Adaptive Plating

How do I use Twin Drive?

Twin Drive is a card with two separate boost abilities on it.

When you play Twin Drive, before you pay any costs, you must first declare how many times you want to boost the card: 0, 1, or 2 times. Then, after you’ve paid the resource cost, you may banish the top card(s) of your deck to pay the boost cost.

If you’re playing Dash I/O or Dash, Database, you cannot boost once, then look at the top card of your deck, and then decide if you want to boost again. You must commit to boosting 0, 1, or 2 times before you pay any costs.

If you boost twice and banish two Mechanologist cards, you do not gain 2 action points when the chain link resolves. You can only gain 1 action point from go again, no matter how many times you give a card go again.

Boosting twice does have its upsides though. It will trigger effects that trigger when you boost twice, it allows you to still get go again if one of the cards banished is a Mechanologist card, and it counts as two boosts for effects that care about how many times you’ve boosted this combat chain/turn.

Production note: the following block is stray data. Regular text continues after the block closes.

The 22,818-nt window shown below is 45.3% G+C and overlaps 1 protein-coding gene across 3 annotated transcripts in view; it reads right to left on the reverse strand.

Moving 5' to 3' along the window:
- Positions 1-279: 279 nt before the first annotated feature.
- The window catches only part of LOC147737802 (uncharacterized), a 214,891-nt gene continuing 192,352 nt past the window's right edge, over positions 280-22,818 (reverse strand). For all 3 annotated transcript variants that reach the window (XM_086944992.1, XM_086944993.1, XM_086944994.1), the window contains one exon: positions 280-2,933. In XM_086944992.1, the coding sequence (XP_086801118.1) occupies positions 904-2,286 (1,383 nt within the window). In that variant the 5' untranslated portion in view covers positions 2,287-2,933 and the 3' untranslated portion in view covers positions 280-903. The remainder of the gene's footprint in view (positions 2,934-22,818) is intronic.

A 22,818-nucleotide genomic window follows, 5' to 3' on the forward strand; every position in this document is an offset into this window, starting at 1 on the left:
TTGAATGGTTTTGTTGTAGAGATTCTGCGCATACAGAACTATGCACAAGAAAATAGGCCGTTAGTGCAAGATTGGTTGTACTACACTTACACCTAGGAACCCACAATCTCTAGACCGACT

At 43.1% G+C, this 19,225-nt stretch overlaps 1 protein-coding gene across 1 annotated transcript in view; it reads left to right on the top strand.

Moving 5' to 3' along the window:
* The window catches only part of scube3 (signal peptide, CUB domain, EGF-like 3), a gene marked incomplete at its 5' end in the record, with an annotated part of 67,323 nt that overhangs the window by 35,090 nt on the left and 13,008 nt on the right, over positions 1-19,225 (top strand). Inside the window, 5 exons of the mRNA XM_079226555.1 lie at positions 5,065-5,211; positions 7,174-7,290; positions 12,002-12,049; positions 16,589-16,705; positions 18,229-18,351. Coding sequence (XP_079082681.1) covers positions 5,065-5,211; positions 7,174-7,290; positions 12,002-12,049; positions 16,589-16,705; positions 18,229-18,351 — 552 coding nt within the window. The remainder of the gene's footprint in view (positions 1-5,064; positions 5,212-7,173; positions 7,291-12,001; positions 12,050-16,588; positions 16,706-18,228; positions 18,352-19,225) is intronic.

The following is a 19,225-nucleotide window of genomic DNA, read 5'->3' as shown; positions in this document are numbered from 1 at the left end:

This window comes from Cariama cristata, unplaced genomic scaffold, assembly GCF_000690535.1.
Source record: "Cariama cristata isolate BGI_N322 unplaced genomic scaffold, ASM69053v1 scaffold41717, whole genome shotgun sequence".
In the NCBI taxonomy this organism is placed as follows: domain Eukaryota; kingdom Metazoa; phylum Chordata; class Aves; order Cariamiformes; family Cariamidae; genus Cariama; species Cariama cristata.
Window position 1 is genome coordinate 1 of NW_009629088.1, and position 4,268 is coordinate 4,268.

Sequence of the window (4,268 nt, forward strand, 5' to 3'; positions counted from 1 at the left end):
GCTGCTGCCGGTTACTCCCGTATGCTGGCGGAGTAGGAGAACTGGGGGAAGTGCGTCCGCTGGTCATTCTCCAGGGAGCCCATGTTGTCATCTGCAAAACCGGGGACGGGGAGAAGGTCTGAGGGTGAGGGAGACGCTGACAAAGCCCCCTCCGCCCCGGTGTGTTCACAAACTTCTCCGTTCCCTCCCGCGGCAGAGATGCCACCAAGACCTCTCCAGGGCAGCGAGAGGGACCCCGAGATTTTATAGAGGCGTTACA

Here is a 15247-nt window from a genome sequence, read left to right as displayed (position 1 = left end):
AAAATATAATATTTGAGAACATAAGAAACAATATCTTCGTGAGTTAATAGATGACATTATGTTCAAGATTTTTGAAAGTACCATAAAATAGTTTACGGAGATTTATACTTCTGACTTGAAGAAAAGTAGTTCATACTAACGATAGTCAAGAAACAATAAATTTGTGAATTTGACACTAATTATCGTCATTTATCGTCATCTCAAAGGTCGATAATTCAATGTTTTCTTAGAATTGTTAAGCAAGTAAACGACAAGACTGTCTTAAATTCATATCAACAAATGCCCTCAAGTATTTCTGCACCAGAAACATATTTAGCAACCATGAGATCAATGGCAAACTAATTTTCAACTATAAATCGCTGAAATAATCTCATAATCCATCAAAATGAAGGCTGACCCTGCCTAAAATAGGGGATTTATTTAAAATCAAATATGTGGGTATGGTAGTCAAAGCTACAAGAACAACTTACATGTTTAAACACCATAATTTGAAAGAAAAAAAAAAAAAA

Twin Drive
Dash, Database
High Octane
Maximum Velocity

How do Block cards work?

Block cards are a new type of card in Flesh and Blood. Much like the resource type, they don’t have a cost and cannot be played. Block cards in Bright Lights have a defense value and a pitch value, meaning you’ve got the option to defend an attack with them (often with the benefit of triggering their ability), or pitching them for resources.

It’s important not to confuse block cards with defense reactions. Block cards act just like any other card in your hand when it comes to defending an attack. During the defend step of combat, you can declare it along with other cards in your hand and equipment you control to defend against an attack. Defense reactions on the other hand, are cards that you play during the reaction step of combat, and then they resolve and become defending cards on the chain link.

WARNING: none of the block cards in Bright Lights have the ambush keyword, which means you are unable to defend with them from your arsenal, so if you place a block card there it might get stuck for the rest of the game.

Firewall (2)
Teklonetic Force Field (2)
Cognition Field (2)
Steel Street Enforcement